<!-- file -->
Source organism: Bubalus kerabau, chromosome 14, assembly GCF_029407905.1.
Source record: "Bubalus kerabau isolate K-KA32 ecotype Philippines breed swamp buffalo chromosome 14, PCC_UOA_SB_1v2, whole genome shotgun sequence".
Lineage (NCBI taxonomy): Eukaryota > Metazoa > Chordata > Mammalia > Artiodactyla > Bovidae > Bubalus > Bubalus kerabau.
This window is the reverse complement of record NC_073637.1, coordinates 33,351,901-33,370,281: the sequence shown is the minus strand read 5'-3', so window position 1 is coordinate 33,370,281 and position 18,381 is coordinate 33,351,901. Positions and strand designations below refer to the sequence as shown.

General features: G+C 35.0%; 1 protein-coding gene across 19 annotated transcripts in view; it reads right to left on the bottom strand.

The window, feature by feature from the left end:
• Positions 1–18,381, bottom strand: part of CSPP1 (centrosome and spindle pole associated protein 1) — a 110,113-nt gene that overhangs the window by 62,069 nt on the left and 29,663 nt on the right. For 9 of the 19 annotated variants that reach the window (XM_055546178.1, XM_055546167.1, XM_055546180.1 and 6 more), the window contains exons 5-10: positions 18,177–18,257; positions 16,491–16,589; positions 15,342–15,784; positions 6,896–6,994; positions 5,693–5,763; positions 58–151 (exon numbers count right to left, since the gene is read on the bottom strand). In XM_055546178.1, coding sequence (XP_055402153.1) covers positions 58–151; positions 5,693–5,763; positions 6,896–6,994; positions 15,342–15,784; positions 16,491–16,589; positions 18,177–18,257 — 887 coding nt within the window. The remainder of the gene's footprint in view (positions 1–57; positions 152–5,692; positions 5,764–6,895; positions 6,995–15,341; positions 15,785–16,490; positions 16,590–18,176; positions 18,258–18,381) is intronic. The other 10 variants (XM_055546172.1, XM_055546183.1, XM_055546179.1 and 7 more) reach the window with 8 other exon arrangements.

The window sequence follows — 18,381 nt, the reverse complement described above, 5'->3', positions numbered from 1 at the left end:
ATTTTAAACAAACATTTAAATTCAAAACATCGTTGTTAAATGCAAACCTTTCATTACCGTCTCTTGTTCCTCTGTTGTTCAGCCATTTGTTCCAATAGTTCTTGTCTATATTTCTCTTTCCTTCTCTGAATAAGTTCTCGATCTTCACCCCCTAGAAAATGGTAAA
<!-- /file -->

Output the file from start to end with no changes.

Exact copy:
Source organism: Bubalus kerabau, chromosome 14, assembly GCF_029407905.1.
Source record: "Bubalus kerabau isolate K-KA32 ecotype Philippines breed swamp buffalo chromosome 14, PCC_UOA_SB_1v2, whole genome shotgun sequence".
Lineage (NCBI taxonomy): Eukaryota > Metazoa > Chordata > Mammalia > Artiodactyla > Bovidae > Bubalus > Bubalus kerabau.
This window is the reverse complement of record NC_073637.1, coordinates 33,351,901-33,370,281: the sequence shown is the minus strand read 5'-3', so window position 1 is coordinate 33,370,281 and position 18,381 is coordinate 33,351,901. Positions and strand designations below refer to the sequence as shown.

General features: G+C 35.0%; 1 protein-coding gene across 19 annotated transcripts in view; it reads right to left on the bottom strand.

The window, feature by feature from the left end:
• Positions 1–18,381, bottom strand: part of CSPP1 (centrosome and spindle pole associated protein 1) — a 110,113-nt gene that overhangs the window by 62,069 nt on the left and 29,663 nt on the right. For 9 of the 19 annotated variants that reach the window (XM_055546178.1, XM_055546167.1, XM_055546180.1 and 6 more), the window contains exons 5-10: positions 18,177–18,257; positions 16,491–16,589; positions 15,342–15,784; positions 6,896–6,994; positions 5,693–5,763; positions 58–151 (exon numbers count right to left, since the gene is read on the bottom strand). In XM_055546178.1, coding sequence (XP_055402153.1) covers positions 58–151; positions 5,693–5,763; positions 6,896–6,994; positions 15,342–15,784; positions 16,491–16,589; positions 18,177–18,257 — 887 coding nt within the window. The remainder of the gene's footprint in view (positions 1–57; positions 152–5,692; positions 5,764–6,895; positions 6,995–15,341; positions 15,785–16,490; positions 16,590–18,176; positions 18,258–18,381) is intronic. The other 10 variants (XM_055546172.1, XM_055546183.1, XM_055546179.1 and 7 more) reach the window with 8 other exon arrangements.

The window sequence follows — 18,381 nt, the reverse complement described above, 5'->3', positions numbered from 1 at the left end:
ATTTTAAACAAACATTTAAATTCAAAACATCGTTGTTAAATGCAAACCTTTCATTACCGTCTCTTGTTCCTCTGTTGTTCAGCCATTTGTTCCAATAGTTCTTGTCTATATTTCTCTTTCCTTCTCTGAATAAGTTCTCGATCTTCACCCCCTAGAAAATGGTAAA